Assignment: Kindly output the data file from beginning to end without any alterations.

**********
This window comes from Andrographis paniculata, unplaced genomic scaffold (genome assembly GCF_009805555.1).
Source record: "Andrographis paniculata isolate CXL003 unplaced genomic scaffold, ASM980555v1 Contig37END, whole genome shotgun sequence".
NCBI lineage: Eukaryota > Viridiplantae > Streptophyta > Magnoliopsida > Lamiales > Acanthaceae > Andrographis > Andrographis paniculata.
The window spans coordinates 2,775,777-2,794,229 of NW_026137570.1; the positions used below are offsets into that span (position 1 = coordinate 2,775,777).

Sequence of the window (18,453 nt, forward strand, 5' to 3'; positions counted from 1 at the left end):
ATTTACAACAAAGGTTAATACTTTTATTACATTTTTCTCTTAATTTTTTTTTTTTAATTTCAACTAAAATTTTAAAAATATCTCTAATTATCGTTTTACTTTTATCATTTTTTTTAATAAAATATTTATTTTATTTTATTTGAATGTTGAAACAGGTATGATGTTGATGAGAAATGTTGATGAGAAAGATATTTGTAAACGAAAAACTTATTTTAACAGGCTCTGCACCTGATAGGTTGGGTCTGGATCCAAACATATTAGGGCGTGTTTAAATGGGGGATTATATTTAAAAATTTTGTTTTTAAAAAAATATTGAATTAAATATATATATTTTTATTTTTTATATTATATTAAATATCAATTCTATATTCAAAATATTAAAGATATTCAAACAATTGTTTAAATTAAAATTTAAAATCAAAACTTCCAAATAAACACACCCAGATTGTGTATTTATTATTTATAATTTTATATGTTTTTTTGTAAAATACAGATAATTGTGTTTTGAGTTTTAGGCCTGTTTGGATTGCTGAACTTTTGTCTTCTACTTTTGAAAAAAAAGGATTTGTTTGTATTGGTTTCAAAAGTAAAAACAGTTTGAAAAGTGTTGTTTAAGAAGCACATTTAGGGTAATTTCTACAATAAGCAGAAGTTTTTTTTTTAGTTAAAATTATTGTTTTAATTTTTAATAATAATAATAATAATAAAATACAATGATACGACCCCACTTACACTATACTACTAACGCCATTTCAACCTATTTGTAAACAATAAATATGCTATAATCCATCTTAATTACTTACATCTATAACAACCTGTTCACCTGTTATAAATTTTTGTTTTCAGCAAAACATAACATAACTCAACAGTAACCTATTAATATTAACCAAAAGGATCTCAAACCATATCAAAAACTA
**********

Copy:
This window comes from Andrographis paniculata, unplaced genomic scaffold (genome assembly GCF_009805555.1).
Source record: "Andrographis paniculata isolate CXL003 unplaced genomic scaffold, ASM980555v1 Contig37END, whole genome shotgun sequence".
NCBI lineage: Eukaryota > Viridiplantae > Streptophyta > Magnoliopsida > Lamiales > Acanthaceae > Andrographis > Andrographis paniculata.
The window spans coordinates 2,775,777-2,794,229 of NW_026137570.1; the positions used below are offsets into that span (position 1 = coordinate 2,775,777).

Sequence of the window (18,453 nt, forward strand, 5' to 3'; positions counted from 1 at the left end):
ATTTACAACAAAGGTTAATACTTTTATTACATTTTTCTCTTAATTTTTTTTTTTTAATTTCAACTAAAATTTTAAAAATATCTCTAATTATCGTTTTACTTTTATCATTTTTTTTAATAAAATATTTATTTTATTTTATTTGAATGTTGAAACAGGTATGATGTTGATGAGAAATGTTGATGAGAAAGATATTTGTAAACGAAAAACTTATTTTAACAGGCTCTGCACCTGATAGGTTGGGTCTGGATCCAAACATATTAGGGCGTGTTTAAATGGGGGATTATATTTAAAAATTTTGTTTTTAAAAAAATATTGAATTAAATATATATATTTTTATTTTTTATATTATATTAAATATCAATTCTATATTCAAAATATTAAAGATATTCAAACAATTGTTTAAATTAAAATTTAAAATCAAAACTTCCAAATAAACACACCCAGATTGTGTATTTATTATTTATAATTTTATATGTTTTTTTGTAAAATACAGATAATTGTGTTTTGAGTTTTAGGCCTGTTTGGATTGCTGAACTTTTGTCTTCTACTTTTGAAAAAAAAGGATTTGTTTGTATTGGTTTCAAAAGTAAAAACAGTTTGAAAAGTGTTGTTTAAGAAGCACATTTAGGGTAATTTCTACAATAAGCAGAAGTTTTTTTTTTAGTTAAAATTATTGTTTTAATTTTTAATAATAATAATAATAATAAAATACAATGATACGACCCCACTTACACTATACTACTAACGCCATTTCAACCTATTTGTAAACAATAAATATGCTATAATCCATCTTAATTACTTACATCTATAACAACCTGTTCACCTGTTATAAATTTTTGTTTTCAGCAAAACATAACATAACTCAACAGTAACCTATTAATATTAACCAAAAGGATCTCAAACCATATCAAAAACTA